collaboration between researchers at the Center for Mind and Brain and the Foods for Health Institute will bring together cutting edge developmental science and biochemistry to examine the connection between maternal and infant nutrition and microbiota on cognitive development This project was funded in January 2015 PI Lisa M Oakes Psychology and the Center for Mind and Brain Collaborators Bruce German Food Science and Technology and the Foods for Health Institute Jennifer Smilowitz Foods for Health Institute Developmental scientists have long been concerned about the mechanisms of brain development Researchers have investigated the roles of external experience such as enrichment or the Mozart effect or maturational processes such as genetic determinants of structural brain development Studies have revealed nutrition is important in brain development Severe undernutrition in protein iron and iodine can have long ranging implications for cognitive and brain development Efforts to supplement such nutrients can have a significant impact on outcomes Recently inroads have been made into understanding the connection between the gut and the brain in general with increasing attention on the microbiota gut brain axis Research has revealed that bacterial colonization of the intestine plays an important and direct role in neurological functioning and has been implicated in psychiatric disorders from anxiety to autism Studies of germ free mice reveal a connection between intestinal microbiota and brain development particularly in hippocampal development Understanding how the microbiota gut brain axis contributes to brain development has broad societal implications Findings that gut microbiota influences cognitive development may inform interventions in at risk populations Just as the work on the role of essential fatty acids contributed to changes in the ingredients in infant formula a deep understanding of other connections between gut and brain may lead to other recommendations and practices regarding infant feeding Findings from such work may

    Original URL path: http://psychology.ucdavis.edu/iss/research/faculty-research/interdisciplinary-research/gut-microbes-and-infant-cognitive-development (2016-01-26)
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  • Sheffrin Lecture — Institute for Social Sciences
    Public Policy Giving Corporate Bodies Their Due and Only Their Due Philip Pettit 2015 16 Read More Atif Mian 2015 For this year s Sheffrin Lecture the Institute for Social Sciences and the UC Davis Department of Economics welcomed Atif Mian an economist at Princeton University He delivered his lecture What Happened to Global Growth Atif Mian 2015 Read More Sendhil Mullainathan 2014 Sendhil Mullainathan an economist at Harvard University delivered the 2014 Sheffrin Lecture Scarcity A Talk for People Too Busy to Attend Talks Sendhil Mullainathan 2014 Read More Gary C Jacobson 2013 Gary C Jacobson a distinguished professor of political science at the University of California San Diego delivered the 2013 Sheffrin Lecture Partisan Polarization in American Politics Gary C Jacobson 2013 Read More Doug Massey 2012 Doug Massey the Henry G Bryant Professor of Sociology and Public Affairs at Princeton University s Woodrow Wilson School of Public and International Affairs delivered the 2012 Sheffrin Lecture The Paradoxical Origins of America s War on Immigrants Doug Massey 2012 Read More Peter Galison 2011 Peter Galison the Pellegrino University Professor of the History of Science and of Physics at Harvard University delivered the 2011 Sheffrin Lecture Secrecy Espionage Act

    Original URL path: http://psychology.ucdavis.edu/iss/research/iss-lecture-series/sheffrin-lectures/sheffrin-lecture (2016-01-26)
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  • ISS Noon Lecture - New Results on Head Start's Impact — Institute for Social Sciences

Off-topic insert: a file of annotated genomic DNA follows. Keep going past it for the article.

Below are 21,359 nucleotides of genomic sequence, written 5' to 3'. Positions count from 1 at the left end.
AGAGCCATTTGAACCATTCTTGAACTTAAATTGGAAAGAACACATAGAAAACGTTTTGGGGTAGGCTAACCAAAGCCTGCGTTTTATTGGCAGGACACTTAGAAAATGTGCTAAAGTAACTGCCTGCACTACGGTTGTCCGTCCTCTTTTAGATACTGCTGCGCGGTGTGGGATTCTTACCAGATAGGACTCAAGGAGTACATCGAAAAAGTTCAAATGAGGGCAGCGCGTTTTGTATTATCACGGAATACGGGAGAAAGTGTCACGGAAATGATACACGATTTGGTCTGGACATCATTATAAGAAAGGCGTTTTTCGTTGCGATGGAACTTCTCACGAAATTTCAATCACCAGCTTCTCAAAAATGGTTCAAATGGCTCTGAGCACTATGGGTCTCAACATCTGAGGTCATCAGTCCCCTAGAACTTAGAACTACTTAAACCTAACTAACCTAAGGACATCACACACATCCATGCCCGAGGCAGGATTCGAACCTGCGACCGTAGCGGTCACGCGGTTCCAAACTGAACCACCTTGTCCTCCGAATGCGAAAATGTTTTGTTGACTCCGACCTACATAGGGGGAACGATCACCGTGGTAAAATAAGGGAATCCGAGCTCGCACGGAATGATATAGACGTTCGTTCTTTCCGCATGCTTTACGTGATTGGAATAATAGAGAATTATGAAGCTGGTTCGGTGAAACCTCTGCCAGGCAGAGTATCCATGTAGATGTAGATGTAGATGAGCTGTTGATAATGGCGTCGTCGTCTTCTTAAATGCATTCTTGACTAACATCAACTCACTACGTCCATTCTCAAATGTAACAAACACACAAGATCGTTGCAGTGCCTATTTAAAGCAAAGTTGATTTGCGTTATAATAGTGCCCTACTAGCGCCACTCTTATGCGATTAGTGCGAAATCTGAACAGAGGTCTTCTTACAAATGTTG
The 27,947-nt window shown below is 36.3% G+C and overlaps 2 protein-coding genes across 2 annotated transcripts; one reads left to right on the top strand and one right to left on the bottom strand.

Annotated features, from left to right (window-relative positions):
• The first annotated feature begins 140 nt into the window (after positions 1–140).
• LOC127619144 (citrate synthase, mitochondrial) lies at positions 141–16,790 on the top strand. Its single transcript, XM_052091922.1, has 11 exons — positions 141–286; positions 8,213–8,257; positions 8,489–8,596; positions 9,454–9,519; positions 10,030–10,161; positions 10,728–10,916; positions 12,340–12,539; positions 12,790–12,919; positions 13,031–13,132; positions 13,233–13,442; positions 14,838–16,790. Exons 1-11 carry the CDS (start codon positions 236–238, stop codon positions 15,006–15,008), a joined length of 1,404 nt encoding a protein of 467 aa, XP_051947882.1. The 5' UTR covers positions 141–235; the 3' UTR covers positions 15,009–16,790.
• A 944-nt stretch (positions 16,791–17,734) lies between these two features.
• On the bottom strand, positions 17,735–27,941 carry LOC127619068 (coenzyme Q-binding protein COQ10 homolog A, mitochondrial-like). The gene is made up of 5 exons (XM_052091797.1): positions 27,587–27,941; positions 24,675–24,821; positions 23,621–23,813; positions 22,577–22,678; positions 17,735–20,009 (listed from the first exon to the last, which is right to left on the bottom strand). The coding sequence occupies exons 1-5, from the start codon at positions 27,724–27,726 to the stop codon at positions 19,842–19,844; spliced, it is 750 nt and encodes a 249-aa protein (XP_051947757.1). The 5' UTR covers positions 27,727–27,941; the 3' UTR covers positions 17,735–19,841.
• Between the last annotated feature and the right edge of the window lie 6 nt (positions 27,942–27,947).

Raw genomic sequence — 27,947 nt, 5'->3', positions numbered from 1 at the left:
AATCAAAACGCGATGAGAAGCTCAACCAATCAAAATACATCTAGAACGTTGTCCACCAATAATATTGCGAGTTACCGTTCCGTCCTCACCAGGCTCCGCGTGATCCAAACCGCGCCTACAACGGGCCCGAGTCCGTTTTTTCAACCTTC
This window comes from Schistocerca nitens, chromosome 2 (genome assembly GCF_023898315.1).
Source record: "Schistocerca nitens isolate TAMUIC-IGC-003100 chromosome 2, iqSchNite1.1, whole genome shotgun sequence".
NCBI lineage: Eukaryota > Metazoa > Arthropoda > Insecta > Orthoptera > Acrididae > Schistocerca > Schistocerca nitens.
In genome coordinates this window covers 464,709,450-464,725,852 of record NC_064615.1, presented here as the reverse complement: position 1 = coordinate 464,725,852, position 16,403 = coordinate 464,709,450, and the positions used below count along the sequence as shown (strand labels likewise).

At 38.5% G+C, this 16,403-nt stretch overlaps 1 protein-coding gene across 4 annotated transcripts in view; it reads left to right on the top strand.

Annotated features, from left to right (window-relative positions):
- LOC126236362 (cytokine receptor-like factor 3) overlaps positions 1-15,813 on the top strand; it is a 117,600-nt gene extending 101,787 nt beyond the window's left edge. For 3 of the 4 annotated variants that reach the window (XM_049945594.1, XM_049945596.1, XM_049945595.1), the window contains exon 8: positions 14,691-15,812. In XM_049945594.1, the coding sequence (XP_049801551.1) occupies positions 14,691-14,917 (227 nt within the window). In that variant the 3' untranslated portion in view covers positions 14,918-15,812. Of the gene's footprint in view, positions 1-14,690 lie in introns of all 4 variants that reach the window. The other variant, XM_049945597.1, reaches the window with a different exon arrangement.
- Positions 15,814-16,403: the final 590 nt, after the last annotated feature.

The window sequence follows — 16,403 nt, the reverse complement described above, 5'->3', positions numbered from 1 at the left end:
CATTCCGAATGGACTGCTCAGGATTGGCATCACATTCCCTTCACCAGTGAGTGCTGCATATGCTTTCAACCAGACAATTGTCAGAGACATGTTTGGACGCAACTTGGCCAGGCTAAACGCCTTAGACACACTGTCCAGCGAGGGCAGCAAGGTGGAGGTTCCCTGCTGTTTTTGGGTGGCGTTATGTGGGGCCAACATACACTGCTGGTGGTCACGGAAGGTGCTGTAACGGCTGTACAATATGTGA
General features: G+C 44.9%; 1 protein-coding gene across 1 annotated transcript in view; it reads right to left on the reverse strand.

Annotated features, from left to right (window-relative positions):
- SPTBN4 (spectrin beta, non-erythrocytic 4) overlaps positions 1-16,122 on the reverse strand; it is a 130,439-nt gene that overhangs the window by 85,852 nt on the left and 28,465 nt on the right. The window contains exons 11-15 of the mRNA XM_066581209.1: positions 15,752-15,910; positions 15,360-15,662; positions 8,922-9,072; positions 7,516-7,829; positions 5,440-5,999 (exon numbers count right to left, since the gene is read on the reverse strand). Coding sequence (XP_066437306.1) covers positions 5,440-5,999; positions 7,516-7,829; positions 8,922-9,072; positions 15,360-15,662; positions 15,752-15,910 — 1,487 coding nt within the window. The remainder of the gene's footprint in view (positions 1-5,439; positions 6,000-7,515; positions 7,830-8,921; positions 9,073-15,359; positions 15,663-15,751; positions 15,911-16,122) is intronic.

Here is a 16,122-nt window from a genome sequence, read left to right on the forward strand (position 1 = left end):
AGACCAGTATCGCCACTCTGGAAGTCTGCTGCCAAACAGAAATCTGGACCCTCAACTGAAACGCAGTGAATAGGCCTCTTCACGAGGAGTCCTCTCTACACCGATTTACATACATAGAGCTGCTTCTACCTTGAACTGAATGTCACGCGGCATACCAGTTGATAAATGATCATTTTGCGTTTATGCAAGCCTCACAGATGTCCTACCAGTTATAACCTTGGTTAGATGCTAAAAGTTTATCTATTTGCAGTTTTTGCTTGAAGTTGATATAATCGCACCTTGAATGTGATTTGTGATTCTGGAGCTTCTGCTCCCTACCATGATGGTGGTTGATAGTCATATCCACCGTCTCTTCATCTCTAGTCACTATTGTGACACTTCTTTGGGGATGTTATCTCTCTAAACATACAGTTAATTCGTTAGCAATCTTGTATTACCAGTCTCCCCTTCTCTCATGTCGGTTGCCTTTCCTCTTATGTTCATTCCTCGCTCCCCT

this ISS Noon Lecture Doug Miller discussed his ongoing research on Head Start and evaluated his recent findings This lecture was co sponsored by the Center for Poverty Research Date Time Apr 15 2015 from 12 10 PM to 01 00 PM Location Memorial Union II UC Davis Description Doug Miller is an Associate Professor of Economics at UC Davis He received his Ph D in Economics from Princeton University in 2000 He is a research affiliate of the Center for Poverty Research at UC Davis and serves as a Research Associate for the National Bureau of Economic Research Miller s research examines the impact of economic forces social policy and the environment on health He has measured the effects of business cycles inheritances Head Start the Earned Income Tax Credit and air pollution on infant child and adult health He works in the area of applied econometrics using and building tools for measuring casual effects and for conducting accurate statistical inference He also has research interests in development economics Download the event flyer Contact Name Lauren Thomas 530 752 2070 More information about this event iCal Export vCal Export Filed under Noon Lectures Events Resources Event Co sponsorship Submit

    Original URL path: http://psychology.ucdavis.edu/iss/events/noon-lecture-new-results-on-head-starts-impact (2016-01-26)
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  • ISS Noon Lecture - The Tupac Amaru Rebellion (1780-83) and the Long History of Violence in the Andes — Institute for Social Sciences
    In this ISS Noon Lecture Chuck Walker presented his argument on 18th century violence and discussed the Shining Path and contemporary Peru This lecture was co sponsored by the Hemispheric Institute on the Americas Date Time Mar 11 2015 from 12 10 PM to 01 00 PM Location Memorial Union MU II Description Chuck Walker is a professor of history at UC Davis and director of the Hemispheric Institute on the Americas His research focus includes Latin American social cultural and intellectual history Peru and the Andes the history of catastrophes and natural disasters earthquakes the Tupac Amaru Rebellion and Truth Commissions His new book The Tupac Amaru Rebellion Harvard 2014 immerses readers in the rebellion s guerrilla campaigns propaganda war and brutal acts of retribution The book examines why a revolt that began as a multiclass alliance against European born usurpers degenerated into a vicious caste war and left a legacy that continues to influence South American politics today The Tupac Amaru Rebellion was named one of the top books of the year in history by the Financial Times Download the event flyer Contact Name Lynn Park More information about this event iCal Export vCal Export Filed under Noon

    Original URL path: http://psychology.ucdavis.edu/iss/events/noon-lecture-the-tupac-amaru-rebellion-1780-83-and-the-long-history-of-violence-in-the-andes (2016-01-26)